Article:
Multi-Faith Empty Bowl Dinner Closes New York’s Spring of Solidarity
On June 6, 2012 New Yorkers of at least 7 faiths gathered to support the Sikh community of Kenya in their efforts to feed the hungry in their region. The Empty Bowl Dinner closed the Spring of Solidarity, a four-month campaign of multi-faith activism on global health and hunger.
10 congregations joined the campaign, and collectively partook in one social justice endeavor per month throughout the spring. Those congregations were honored at Wednesday’s event (pictured right).
A short film was screened to celebrate the Spring of Solidarity. Watch it here!
To help others learn about the community we have called home this year as Faiths Act Fellows at UNITED SIKHS, a traditional langar meal was served. Attendees learned about the Sikh tradition of communal meals for all, regardless of class, race, gender or any other possible division.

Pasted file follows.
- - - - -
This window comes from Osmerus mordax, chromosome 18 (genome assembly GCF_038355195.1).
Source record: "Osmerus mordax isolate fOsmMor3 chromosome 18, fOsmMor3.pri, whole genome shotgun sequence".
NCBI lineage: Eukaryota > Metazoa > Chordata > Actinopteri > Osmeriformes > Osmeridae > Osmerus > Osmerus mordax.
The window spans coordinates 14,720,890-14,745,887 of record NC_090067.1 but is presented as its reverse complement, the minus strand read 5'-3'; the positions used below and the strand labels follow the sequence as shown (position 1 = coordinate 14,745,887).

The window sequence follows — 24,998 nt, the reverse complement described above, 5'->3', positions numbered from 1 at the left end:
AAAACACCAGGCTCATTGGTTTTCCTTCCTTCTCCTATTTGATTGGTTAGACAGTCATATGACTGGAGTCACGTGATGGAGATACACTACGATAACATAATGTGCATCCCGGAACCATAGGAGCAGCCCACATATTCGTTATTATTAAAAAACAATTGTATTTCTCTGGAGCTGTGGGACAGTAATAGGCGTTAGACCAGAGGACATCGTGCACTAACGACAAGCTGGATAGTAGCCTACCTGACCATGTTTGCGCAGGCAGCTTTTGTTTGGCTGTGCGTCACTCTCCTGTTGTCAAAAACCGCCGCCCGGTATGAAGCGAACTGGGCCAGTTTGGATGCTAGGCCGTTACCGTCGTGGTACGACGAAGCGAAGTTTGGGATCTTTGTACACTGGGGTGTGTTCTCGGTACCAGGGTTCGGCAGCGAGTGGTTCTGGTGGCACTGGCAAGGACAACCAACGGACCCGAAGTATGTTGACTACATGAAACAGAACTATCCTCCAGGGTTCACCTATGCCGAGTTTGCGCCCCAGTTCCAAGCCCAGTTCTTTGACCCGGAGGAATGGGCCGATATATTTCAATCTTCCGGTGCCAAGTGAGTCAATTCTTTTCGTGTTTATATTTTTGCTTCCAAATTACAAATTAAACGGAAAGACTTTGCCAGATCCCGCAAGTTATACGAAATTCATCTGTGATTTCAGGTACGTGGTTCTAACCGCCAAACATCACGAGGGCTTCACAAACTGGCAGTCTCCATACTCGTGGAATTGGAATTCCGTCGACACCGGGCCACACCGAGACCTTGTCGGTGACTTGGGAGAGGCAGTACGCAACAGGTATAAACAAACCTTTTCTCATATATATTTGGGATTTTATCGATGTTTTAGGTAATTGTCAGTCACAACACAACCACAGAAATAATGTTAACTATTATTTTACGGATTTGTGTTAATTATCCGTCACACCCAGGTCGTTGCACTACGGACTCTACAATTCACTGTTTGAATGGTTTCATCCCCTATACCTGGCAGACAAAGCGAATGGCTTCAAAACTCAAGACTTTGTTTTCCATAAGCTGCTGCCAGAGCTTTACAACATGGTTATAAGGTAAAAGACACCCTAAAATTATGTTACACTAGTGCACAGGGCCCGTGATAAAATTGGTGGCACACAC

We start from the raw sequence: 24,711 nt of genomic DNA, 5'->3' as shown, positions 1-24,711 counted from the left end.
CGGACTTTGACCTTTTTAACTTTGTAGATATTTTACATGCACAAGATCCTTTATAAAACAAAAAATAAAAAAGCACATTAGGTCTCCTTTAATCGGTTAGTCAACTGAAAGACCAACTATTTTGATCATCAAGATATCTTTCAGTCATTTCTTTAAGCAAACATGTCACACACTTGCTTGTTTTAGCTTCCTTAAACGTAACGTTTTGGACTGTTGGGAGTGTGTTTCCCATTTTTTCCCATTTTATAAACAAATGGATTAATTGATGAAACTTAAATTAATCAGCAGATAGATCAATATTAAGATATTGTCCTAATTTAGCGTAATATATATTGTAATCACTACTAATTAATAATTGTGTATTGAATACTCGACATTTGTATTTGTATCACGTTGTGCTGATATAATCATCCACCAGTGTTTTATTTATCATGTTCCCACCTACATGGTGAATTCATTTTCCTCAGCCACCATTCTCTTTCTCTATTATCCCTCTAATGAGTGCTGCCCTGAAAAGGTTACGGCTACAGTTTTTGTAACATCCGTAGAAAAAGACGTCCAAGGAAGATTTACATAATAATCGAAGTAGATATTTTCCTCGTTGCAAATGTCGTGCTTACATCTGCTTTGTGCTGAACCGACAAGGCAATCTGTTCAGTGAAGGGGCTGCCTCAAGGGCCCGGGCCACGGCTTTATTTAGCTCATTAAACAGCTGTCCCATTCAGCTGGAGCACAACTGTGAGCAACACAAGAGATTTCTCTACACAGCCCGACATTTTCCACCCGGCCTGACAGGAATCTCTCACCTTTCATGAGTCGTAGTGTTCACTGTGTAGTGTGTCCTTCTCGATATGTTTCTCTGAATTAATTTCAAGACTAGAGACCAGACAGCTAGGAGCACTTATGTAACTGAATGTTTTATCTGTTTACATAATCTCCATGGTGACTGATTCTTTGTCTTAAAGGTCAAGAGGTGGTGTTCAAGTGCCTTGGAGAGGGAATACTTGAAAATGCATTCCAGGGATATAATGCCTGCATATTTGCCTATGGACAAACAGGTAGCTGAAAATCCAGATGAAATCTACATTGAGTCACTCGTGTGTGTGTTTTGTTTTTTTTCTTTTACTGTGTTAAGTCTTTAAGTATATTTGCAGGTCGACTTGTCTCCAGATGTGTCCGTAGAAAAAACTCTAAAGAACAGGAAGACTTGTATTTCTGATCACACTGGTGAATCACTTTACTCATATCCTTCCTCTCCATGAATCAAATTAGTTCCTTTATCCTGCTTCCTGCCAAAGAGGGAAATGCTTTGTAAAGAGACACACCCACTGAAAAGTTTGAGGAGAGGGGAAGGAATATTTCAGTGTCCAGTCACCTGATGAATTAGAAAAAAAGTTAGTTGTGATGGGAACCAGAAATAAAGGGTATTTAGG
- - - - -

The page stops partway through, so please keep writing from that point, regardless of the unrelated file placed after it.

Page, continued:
Each attendee received a bowl from the Kenyan Sikh community to serve as an ongoing reminder of empty bowls around the world, and encourage a long-term commitment to multi-faith action against hunger.
We were honored to include the voices of many inspiring clergy throughout the evening. Ruth Wenger, leader of the N. Bronx Mennonite Church and New York Disaster Interfaith Services opened the evening, and the celebration ended with a reflection delivered jointly (at their request!) by Imam Shamsi Ali and Rabbi Michael Feinberg.
“You have not taught me Islam,” Imam Ali said to people of all faiths gathered in the room, “but you have taught me how to be a good Muslim. To be a good Muslim is to serve and care for others, and to understand all people. I have learned that from you this spring.”
The Empty Bowl Dinner not only generated the target $3,000 for Feed the Hungry - Kenya, but brought together diverse people of faith to reflect on the transformative power they can have when they unite for a cause.
We left the event much as we are leaving our year of work, uplifted by what we have accomplished and invigorated to keep bringing communities together to make change.